Singapore unearths its pre-colonial history that began centuries earlier


The New York Times reports:

While earlier generations learned a narrative that essentially started in 1819 with the British colonial administrator, Sir Stamford Raffles, stumbling upon a sleepy Malay fishing village, 13-year-olds now learn of a golden age that started 500 years earlier.

The new story, introduced in January, brings into focus a 300-year period, from 1300 to 1600, when Singapore was a thriving multinational trading hub, with an estimated population of 10,000.

Hopefully, we can take another look at the precolonial history of Malaysia as well.

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najib manaukau

Anil, Your above article only confirms what is always known by the world that there never were such places known as Australia, America, Singapore or Malaya just to name a few places. These places were named by the Brits and the people living therein were called as Australians, Americans, Singaporeans or Malayans. … now fencing up the Orang Asli , hoping that when they are out the people’s sight they will also be out of the people’s mind…They will always be known as the people living at one time on the tree top by encyclopedia britannica. So are the early… Read more »


I am not an expert on these matters, but I would like to comment. I would see Singapore as an exception, since it was already known as Singapura before the British arrived. The rest you mentioned though, were indeed named by the west. Singapore’s Government’s position to “rectify” its history is to convince the people that immigration has and always will be a part of life in the city-state, hence the anti-immigration rhetoric is unjustified. There’s also the matter to outright proclaim Singapore has always been a city-state from its very birth, justifying its existence as an independent nation. Frankly,… Read more »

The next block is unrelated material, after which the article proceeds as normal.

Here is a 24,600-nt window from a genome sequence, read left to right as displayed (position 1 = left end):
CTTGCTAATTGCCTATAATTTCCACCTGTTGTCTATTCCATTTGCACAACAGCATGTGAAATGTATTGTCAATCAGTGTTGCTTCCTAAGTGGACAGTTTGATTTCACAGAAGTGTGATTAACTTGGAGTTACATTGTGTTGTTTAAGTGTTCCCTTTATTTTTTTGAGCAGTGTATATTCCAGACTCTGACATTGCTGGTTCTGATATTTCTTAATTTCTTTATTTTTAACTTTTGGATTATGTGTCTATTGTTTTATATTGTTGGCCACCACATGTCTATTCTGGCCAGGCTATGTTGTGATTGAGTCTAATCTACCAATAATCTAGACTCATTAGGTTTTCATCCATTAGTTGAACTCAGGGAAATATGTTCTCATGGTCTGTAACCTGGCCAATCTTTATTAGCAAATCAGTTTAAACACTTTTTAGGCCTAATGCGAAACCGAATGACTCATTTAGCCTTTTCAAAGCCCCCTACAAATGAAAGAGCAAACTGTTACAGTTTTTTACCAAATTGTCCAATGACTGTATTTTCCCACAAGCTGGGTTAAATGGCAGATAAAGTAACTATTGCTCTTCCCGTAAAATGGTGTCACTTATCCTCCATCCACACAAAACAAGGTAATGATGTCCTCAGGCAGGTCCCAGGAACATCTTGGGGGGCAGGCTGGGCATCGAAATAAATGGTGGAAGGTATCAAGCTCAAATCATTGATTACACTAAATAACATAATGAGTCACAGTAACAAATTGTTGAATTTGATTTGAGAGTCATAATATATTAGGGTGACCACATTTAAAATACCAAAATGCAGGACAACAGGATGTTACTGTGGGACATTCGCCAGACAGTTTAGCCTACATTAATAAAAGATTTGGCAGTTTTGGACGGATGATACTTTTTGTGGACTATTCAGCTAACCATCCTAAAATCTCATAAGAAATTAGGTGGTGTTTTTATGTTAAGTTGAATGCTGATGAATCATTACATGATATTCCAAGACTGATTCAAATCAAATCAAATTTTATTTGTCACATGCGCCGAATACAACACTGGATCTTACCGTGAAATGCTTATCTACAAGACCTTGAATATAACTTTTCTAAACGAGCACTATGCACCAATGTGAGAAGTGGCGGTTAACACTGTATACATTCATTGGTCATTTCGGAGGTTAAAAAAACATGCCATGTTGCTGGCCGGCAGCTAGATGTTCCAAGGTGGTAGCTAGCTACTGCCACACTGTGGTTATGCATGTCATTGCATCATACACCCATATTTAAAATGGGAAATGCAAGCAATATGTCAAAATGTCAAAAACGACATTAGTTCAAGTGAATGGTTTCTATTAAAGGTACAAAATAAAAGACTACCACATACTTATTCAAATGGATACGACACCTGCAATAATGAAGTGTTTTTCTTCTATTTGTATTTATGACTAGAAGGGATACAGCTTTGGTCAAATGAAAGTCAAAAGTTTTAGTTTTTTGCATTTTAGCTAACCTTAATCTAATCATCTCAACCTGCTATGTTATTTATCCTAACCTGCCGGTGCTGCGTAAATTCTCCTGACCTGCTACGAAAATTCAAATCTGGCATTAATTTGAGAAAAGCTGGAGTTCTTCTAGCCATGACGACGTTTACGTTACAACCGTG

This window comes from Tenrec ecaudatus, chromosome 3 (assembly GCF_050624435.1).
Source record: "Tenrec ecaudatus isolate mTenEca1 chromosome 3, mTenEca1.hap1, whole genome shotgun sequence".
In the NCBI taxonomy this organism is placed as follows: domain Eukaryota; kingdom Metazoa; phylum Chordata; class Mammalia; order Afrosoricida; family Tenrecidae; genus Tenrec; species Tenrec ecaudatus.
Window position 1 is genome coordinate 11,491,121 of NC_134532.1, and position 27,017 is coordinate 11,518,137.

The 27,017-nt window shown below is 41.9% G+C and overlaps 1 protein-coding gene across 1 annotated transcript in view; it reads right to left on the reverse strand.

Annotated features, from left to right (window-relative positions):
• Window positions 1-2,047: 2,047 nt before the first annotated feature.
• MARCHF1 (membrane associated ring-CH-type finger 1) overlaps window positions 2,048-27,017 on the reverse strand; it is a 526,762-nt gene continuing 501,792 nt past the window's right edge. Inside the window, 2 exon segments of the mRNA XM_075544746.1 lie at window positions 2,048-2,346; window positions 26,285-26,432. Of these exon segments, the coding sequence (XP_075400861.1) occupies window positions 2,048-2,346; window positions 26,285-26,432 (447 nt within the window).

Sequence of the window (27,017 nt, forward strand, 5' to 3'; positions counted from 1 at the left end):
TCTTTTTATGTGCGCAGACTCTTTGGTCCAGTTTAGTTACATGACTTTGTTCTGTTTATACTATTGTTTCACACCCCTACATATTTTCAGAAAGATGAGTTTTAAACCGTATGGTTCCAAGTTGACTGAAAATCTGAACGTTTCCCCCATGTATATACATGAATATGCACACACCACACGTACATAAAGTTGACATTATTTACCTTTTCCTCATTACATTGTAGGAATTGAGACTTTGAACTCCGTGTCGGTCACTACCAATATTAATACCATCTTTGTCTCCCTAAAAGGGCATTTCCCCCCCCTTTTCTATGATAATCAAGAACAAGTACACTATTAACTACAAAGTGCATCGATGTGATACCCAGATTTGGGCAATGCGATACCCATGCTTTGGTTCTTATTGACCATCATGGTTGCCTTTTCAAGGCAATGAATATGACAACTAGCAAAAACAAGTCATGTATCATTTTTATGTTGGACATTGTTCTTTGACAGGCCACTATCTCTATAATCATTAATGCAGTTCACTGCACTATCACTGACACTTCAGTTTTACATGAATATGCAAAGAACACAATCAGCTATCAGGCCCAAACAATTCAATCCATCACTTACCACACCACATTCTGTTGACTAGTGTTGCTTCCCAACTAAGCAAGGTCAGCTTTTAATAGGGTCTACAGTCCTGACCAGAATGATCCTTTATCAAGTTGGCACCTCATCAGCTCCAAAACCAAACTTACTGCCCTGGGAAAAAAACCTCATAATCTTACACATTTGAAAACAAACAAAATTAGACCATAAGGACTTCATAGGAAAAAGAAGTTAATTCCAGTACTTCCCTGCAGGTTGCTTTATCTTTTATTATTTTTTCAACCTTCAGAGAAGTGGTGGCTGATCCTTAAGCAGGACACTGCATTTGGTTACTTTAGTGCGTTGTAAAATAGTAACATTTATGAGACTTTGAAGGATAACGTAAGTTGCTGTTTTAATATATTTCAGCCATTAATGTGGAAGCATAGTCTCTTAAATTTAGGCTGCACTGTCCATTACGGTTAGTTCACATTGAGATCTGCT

Don Anamalai

On the subject of history, the Umno historian Prof Zainal Kling has claimed that:
1. Malaya was a British protectorate, not a colony.
2. But the British did have administrative powers in the fields of finance and the exploitation of Malaya’s natural resources.
3. However, Malay sovereignty (kedaulatan Melayu) was still protected.
4. Therefore, what is now Malaysia (with the exception of Melaka and Penang) was never colonized by the British.

Singapore Observer

The Sri Vijayan city of Tumasik (Sea Town in ancient Javanese) was built around Canning Park with a hill fort built where Fort Canning now stands. The oldest remains on the hill dates back to the 2nd century C.E. (A.D.), i.e. contemporary with the Roman Empire. The Chinese and Hindu Javanese traded there. There was a large Hindu temple at Battery Park and in the colonial era, its only significant remnant was a large monolith which was carved into the shape of a lion’s head. This was a temple makara. When the Palembang colonists arrived in the 13th century and… Read more »


Yeah, and Palembang killed the local chief there and become the chief himself.That angered Siam King and Palembang got to cabut to Melaka. He became sultan and convert to Islam…